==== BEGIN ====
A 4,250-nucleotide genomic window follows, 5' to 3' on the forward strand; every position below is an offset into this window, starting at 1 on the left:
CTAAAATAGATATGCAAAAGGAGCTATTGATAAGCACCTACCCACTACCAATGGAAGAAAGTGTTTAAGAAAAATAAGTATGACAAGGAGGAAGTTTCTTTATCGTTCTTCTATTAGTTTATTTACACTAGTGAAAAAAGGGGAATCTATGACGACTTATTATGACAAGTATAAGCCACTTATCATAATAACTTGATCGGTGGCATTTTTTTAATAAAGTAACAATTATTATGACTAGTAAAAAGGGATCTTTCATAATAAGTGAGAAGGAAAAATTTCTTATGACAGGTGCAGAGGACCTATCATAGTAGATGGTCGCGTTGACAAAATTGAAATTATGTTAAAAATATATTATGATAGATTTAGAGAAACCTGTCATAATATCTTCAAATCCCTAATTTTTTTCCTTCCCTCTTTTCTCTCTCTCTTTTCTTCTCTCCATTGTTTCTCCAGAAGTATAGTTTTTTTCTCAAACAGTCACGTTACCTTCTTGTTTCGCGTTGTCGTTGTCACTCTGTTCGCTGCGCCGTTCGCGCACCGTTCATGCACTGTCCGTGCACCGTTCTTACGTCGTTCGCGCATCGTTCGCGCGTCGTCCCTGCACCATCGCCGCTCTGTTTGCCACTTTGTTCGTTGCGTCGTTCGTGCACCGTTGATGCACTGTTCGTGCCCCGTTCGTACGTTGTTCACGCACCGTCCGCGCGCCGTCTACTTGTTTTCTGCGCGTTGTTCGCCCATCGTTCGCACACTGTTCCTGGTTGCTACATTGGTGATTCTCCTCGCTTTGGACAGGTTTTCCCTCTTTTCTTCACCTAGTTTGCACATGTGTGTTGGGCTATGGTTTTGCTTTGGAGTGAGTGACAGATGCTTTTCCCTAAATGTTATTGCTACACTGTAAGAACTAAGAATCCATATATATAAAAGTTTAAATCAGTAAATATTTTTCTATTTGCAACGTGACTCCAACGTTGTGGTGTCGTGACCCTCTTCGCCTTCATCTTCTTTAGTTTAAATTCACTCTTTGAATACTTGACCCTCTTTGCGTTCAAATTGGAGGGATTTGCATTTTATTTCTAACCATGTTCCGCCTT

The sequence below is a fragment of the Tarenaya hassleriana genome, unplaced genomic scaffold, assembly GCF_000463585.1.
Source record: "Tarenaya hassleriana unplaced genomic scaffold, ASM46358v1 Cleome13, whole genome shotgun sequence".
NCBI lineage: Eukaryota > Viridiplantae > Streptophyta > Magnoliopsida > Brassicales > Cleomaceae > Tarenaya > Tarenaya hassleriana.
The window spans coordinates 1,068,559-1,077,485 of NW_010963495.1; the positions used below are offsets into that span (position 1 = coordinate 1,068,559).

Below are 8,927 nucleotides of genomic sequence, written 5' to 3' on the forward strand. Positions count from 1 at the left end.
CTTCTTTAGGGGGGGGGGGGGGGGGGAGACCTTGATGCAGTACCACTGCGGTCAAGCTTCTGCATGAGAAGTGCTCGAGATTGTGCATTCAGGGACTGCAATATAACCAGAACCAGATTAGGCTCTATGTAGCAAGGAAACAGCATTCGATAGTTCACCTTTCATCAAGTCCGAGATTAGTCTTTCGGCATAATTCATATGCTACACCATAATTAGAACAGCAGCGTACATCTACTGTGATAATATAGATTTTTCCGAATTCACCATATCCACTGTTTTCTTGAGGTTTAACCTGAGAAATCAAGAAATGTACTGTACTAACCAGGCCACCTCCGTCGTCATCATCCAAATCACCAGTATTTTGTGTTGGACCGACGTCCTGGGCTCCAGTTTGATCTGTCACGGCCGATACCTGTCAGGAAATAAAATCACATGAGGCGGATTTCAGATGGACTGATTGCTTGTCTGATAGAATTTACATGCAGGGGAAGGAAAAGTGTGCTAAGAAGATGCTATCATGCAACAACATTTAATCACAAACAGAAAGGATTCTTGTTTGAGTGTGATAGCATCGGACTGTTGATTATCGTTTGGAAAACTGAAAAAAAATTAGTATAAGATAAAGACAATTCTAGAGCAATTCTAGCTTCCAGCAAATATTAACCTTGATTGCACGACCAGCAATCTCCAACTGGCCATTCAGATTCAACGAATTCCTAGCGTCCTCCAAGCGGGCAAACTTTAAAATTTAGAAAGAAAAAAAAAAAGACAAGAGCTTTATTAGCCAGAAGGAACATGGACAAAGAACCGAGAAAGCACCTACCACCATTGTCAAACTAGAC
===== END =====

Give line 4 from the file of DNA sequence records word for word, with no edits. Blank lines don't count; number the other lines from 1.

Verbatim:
Source record: "Tarenaya hassleriana unplaced genomic scaffold, ASM46358v1 Cleome13, whole genome shotgun sequence".